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View Full Version : Why is Urnfield culture linked to R1b ?



Il PapÓ
08-23-2014, 11:08 PM
I ask this question because on 15 males remains from 1000BC linked to the urnfield culture and from the Lichtenstein cave in Germany,12 were I2a2b,2 R1a1 and only one was R1b (http://webdoc.sub.gwdg.de/diss/2006/schilz/schilz.pdf) . R1b was clearly not dominant, So why this theory of R1b linked to the Urnfield culture ?

Il PapÓ
08-24-2014, 05:28 PM
any thoughts ?

Humanist
08-24-2014, 05:36 PM
I am going to move this to the R1b section. Perhaps it will get more attention there.

Il PapÓ
08-26-2014, 12:09 AM
I am going to move this to the R1b section. Perhaps it will get more attention there.

doesn't seems so unfortunately :\

Agamemnon
08-26-2014, 12:16 AM
I think "Why shouldn't R1b be linked to the spread of Urnfield?" is a better way of putting it.

No one's saying that Urnfield was exclusively R1b, and we have yet to get a good idea of the haplogroups which were to be found in the Urnfield horizon.

ADW_1981
08-26-2014, 12:35 AM
I ask this question because on 15 males remains from 1000BC linked to the urnfield culture and from the Lichtenstein cave in Germany,12 were I2a2b,2 R1a1 and only one was R1b (http://webdoc.sub.gwdg.de/diss/2006/schilz/schilz.pdf) . R1b was clearly not dominant, So why this theory of R1b linked to the Urnfield culture ?

I don't recall the context of this grave, but how do we know it's Urnfield? I thought those cultures typically cremated their dead. I would not expect any skeletons for DNA testing.

Il PapÓ
08-26-2014, 12:44 AM
I think "Why shouldn't R1b be linked to the spread of Urnfield?" is a better way of putting it.

I don't know but in french it sounds like I Believe Urnfield is R1b and others need to prove me not. While in fact it's the contrary I don't really buy that theory Of Urnfield Culture heavily spreading R1b even if my statement is far from definitive .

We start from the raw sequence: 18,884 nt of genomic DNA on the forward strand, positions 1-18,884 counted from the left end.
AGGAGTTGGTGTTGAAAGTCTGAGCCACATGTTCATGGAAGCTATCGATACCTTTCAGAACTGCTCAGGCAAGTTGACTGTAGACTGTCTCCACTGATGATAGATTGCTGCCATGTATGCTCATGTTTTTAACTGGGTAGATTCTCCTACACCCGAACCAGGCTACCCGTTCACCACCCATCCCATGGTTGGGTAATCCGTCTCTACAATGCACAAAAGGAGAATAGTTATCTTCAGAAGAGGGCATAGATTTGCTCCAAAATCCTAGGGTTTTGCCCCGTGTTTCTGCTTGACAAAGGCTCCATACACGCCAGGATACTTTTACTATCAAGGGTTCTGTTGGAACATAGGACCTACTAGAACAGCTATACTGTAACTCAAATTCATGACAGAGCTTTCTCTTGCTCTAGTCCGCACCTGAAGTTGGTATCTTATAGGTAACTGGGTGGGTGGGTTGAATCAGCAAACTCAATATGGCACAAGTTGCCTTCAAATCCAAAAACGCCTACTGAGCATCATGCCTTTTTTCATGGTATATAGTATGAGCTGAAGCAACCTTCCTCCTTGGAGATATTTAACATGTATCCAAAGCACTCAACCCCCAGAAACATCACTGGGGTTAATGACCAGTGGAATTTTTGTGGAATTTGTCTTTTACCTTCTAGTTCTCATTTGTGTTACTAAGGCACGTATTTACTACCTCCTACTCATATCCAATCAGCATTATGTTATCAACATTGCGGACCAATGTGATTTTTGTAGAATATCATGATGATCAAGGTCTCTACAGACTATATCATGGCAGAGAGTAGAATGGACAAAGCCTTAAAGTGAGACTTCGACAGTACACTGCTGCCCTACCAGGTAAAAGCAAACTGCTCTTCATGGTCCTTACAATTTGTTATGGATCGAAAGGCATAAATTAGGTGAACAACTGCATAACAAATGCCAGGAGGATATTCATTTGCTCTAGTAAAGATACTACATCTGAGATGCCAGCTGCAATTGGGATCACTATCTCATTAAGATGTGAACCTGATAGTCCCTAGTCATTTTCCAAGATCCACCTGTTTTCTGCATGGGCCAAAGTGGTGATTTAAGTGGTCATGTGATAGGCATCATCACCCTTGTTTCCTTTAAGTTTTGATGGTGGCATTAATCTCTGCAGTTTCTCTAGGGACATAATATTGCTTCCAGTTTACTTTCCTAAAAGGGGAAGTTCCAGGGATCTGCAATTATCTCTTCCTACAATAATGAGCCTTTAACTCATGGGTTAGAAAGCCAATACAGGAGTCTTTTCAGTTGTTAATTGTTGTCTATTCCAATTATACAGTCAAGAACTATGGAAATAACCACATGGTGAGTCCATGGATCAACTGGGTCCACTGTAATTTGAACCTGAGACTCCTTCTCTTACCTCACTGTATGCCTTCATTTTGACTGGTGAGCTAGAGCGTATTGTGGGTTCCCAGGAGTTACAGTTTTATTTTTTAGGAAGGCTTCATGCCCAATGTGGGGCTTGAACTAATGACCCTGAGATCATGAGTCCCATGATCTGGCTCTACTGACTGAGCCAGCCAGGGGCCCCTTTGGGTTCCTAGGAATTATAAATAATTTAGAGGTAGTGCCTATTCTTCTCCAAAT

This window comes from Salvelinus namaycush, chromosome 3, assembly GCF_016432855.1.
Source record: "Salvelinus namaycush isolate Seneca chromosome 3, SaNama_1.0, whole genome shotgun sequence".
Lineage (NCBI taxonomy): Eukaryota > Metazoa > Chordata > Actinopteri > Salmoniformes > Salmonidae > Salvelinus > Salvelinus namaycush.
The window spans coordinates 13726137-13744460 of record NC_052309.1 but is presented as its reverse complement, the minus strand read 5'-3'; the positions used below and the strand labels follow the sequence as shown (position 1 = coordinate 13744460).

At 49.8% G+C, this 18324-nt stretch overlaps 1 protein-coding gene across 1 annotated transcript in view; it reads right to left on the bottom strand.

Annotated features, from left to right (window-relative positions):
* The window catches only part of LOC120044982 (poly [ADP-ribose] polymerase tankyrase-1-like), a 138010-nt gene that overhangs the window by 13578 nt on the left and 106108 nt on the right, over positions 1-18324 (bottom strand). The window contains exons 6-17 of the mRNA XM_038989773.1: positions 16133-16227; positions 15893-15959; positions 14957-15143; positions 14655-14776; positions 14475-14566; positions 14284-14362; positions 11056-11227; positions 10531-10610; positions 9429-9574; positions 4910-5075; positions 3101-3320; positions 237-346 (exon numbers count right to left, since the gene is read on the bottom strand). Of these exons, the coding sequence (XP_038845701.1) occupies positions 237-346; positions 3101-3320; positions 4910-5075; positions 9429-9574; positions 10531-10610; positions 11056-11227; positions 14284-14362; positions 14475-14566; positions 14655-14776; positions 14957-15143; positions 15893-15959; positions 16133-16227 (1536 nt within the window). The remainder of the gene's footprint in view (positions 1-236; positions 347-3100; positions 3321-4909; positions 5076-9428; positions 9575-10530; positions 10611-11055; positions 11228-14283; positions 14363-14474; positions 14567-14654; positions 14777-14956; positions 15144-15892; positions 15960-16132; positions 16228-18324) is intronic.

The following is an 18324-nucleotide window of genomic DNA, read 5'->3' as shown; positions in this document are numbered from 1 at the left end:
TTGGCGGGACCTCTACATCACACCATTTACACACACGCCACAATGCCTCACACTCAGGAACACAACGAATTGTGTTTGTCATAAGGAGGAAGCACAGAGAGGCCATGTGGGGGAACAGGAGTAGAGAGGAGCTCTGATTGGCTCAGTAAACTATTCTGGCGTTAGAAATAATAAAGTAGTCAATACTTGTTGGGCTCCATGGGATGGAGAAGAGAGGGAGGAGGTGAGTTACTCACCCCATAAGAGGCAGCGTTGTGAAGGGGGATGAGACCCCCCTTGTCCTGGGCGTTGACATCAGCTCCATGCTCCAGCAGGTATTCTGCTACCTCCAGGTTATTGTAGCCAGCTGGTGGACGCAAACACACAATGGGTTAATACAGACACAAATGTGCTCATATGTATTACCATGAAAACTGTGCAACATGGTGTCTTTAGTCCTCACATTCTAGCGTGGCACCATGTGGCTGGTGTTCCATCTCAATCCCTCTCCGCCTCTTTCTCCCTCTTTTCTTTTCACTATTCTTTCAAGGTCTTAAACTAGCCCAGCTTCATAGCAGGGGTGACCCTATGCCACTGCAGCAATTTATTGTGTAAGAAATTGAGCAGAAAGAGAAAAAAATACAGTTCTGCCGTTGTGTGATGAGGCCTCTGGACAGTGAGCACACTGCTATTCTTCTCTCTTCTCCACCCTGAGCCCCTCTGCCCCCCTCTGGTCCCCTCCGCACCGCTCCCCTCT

No one's saying that Urnfield was exclusively R1b, and we have yet to get a good idea of the haplogroups which were to be found in the Urnfield horizon.

Yes, but a lot of people seems to believe that they were heavily R1b (something like 50% or more).Ok we only have samples from only one location and era but that's still an indication that R1b was far to be dominant yet.

Il PapÓ
08-26-2014, 01:03 AM
I don't recall the context of this grave, but how do we know it's Urnfield? I thought those cultures typically cremated their dead. I would not expect any skeletons for DNA testing.

Me too but for wikipedia they found the remains as long with Urnfield artefact.So they have really great chance of belonging to the urnfield culture especially if a datation by Carbon 14 has been done on the skeletons. The question is why weren't they buried ?



The Lichtenstein Cave is an archaeological site near Dorste, Lower Saxony, Germany. The cave is 115 metres long and was discovered in 1972. Finds include the skeletal remains of 21 females and 19 males from the Bronze Age, about 3000 years old. In addition, about 100 bronze objects (ear, arm and finger rings, bracelets) and ceramic parts from the Urnfield Culture were found.

Agamemnon
08-26-2014, 01:43 AM
I don't know but in french it sounds like I Believe Urnfield is R1b and others need to prove me not. While in fact it's the contrary I don't really buy that theory Of Urnfield Culture heavily spreading R1b even if my statement is far from definitive.

You understand it wrong then, there is no belief implied here. I think the most parsimonious correlation with R1b's diffusion is the Bell Beaker reflux, so Urnfield doesn't particularly strike me as the best fit for R1b in Western Europe as a whole (unless we are to discuss specific subclades or U152 of L21 for instance).


Yes, but a lot of people seems to believe that they were heavily R1b (something like 50% or more).Ok we only have samples from only one location and era but that's still an indication that R1b was far to be dominant yet.

People will always believe in crackpot theories no matter the amount of evidence & research at hand (believe me, this happens all the time in scholarly circles).
It is better if we do not get stuck with such meaningless concerns (by the looks of it, it'll take at least 20 years for non-hobbyists to get up-to-date with what's been going on in this field).

As ADW_1981 said this issue is further complicated by the fact that Urnfield sees the emergence of cremation on a wide scale.
Until we get more data I'm not sure we can draw conclusions just now... Either way, I'm not exactly sure whether R1b being "dominant" actually is significant, all that is required is a non-negligible frequency to appear if we are to establish a correlation.
We cannot expect the past to reflect our contemporary gene pool in every single detail, only to uncover certain elements which will help us in establishing an overall pattern.